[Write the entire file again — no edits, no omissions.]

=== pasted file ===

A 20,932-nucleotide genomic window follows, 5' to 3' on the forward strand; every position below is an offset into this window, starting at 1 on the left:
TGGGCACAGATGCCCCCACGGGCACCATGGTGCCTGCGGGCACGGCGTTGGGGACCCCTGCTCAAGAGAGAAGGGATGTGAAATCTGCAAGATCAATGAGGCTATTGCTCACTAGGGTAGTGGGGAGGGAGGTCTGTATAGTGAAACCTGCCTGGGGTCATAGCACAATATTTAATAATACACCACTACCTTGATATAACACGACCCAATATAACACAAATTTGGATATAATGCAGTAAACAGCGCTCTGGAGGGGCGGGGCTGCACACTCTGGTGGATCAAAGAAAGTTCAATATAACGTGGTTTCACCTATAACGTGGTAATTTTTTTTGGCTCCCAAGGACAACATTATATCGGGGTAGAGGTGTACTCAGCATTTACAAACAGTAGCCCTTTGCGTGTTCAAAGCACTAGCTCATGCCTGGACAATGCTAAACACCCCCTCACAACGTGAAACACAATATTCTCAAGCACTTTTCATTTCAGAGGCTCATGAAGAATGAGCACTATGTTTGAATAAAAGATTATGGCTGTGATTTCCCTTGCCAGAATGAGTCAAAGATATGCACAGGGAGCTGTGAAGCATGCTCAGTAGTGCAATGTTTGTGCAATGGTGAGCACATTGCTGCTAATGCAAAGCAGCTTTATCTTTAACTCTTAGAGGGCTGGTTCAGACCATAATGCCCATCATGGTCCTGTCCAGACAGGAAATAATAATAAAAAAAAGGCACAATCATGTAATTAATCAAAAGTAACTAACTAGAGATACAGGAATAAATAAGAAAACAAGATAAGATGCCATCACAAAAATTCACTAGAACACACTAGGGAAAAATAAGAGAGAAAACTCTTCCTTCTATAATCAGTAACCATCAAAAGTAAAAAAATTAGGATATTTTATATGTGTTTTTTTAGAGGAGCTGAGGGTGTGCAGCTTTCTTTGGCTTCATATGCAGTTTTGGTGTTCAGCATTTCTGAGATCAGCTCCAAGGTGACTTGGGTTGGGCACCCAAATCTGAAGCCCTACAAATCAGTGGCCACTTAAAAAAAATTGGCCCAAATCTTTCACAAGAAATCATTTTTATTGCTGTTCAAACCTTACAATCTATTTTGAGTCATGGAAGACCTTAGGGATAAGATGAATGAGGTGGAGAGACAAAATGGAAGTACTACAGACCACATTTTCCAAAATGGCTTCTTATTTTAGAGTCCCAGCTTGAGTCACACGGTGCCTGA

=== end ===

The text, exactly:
A 20,932-nucleotide genomic window follows, 5' to 3' on the forward strand; every position below is an offset into this window, starting at 1 on the left:
TGGGCACAGATGCCCCCACGGGCACCATGGTGCCTGCGGGCACGGCGTTGGGGACCCCTGCTCAAGAGAGAAGGGATGTGAAATCTGCAAGATCAATGAGGCTATTGCTCACTAGGGTAGTGGGGAGGGAGGTCTGTATAGTGAAACCTGCCTGGGGTCATAGCACAATATTTAATAATACACCACTACCTTGATATAACACGACCCAATATAACACAAATTTGGATATAATGCAGTAAACAGCGCTCTGGAGGGGCGGGGCTGCACACTCTGGTGGATCAAAGAAAGTTCAATATAACGTGGTTTCACCTATAACGTGGTAATTTTTTTTGGCTCCCAAGGACAACATTATATCGGGGTAGAGGTGTACTCAGCATTTACAAACAGTAGCCCTTTGCGTGTTCAAAGCACTAGCTCATGCCTGGACAATGCTAAACACCCCCTCACAACGTGAAACACAATATTCTCAAGCACTTTTCATTTCAGAGGCTCATGAAGAATGAGCACTATGTTTGAATAAAAGATTATGGCTGTGATTTCCCTTGCCAGAATGAGTCAAAGATATGCACAGGGAGCTGTGAAGCATGCTCAGTAGTGCAATGTTTGTGCAATGGTGAGCACATTGCTGCTAATGCAAAGCAGCTTTATCTTTAACTCTTAGAGGGCTGGTTCAGACCATAATGCCCATCATGGTCCTGTCCAGACAGGAAATAATAATAAAAAAAAGGCACAATCATGTAATTAATCAAAAGTAACTAACTAGAGATACAGGAATAAATAAGAAAACAAGATAAGATGCCATCACAAAAATTCACTAGAACACACTAGGGAAAAATAAGAGAGAAAACTCTTCCTTCTATAATCAGTAACCATCAAAAGTAAAAAAATTAGGATATTTTATATGTGTTTTTTTAGAGGAGCTGAGGGTGTGCAGCTTTCTTTGGCTTCATATGCAGTTTTGGTGTTCAGCATTTCTGAGATCAGCTCCAAGGTGACTTGGGTTGGGCACCCAAATCTGAAGCCCTACAAATCAGTGGCCACTTAAAAAAAATTGGCCCAAATCTTTCACAAGAAATCATTTTTATTGCTGTTCAAACCTTACAATCTATTTTGAGTCATGGAAGACCTTAGGGATAAGATGAATGAGGTGGAGAGACAAAATGGAAGTACTACAGACCACATTTTCCAAAATGGCTTCTTATTTTAGAGTCCCAGCTTGAGTCACACGGTGCCTGA